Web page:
Cars flock to the tiny church in the middle of Sticksville. They line the neighborhood streets.
The church pews are filled, extra folding chairs line the walls.
The community hall portion of the church is filled to standing room only. Younger folk give up their seats for the elderly.
Men in cowboy boots and hats, their best Wranglers. Women in slacks, dresses.
Then the Reverend comes over the loudspeaker.
The only sounds are sniffles, and one gentleman's oxygen.
The Reverend reads passages from the Bible. He reads things that others wrote.
When he's done, people file out of the little church to find an additional 50 people outside the church.
Everyone drives 15 minutes north of town to the cemetery in a nearby town.
Watch the grandsons carry the casket from the hearse to the grave site. All dressed in their best Wranglers, blue button down shirts, and black blazers.
The Reverend asks everyone to draw close.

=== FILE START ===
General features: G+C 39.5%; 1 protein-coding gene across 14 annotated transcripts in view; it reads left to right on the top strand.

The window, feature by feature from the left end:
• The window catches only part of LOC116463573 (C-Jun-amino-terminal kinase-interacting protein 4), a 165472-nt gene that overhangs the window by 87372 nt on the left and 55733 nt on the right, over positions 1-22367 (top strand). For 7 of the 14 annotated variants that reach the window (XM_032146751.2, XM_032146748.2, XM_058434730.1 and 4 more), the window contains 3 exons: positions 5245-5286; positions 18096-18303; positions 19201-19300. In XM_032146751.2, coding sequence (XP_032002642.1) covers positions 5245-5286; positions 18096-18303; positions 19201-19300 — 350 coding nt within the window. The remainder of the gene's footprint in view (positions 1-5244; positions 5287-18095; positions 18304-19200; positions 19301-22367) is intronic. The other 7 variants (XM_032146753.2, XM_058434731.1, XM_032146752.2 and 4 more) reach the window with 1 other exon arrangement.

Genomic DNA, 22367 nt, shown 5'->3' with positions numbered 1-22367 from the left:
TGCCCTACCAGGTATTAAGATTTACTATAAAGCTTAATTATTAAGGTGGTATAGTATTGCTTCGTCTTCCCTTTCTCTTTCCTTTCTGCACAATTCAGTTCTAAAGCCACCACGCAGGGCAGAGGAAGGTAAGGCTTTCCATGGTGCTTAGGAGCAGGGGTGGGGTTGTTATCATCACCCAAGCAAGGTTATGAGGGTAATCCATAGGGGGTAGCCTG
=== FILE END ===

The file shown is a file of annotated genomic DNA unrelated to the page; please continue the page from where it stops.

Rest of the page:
Watch the husband, sisters, children, nieces, nephews, and grandchildren put white roses on the casket.
Drive back to Sticksville to the fairgrounds for the potluck.
Imagine enough food to feed a whole battalion. And then a little more.
A table of pictures of a long life well lived, loved, respected, and admired.
Watching her great-granddaughter put her elbows on the table to stare at a picture of her great-grandmother.
People sharing memories and laughs.
A day long tribute to a woman who was born and died in this valley. Was one of the most widely known, loved, and respected woman in the valley.
She will be missed.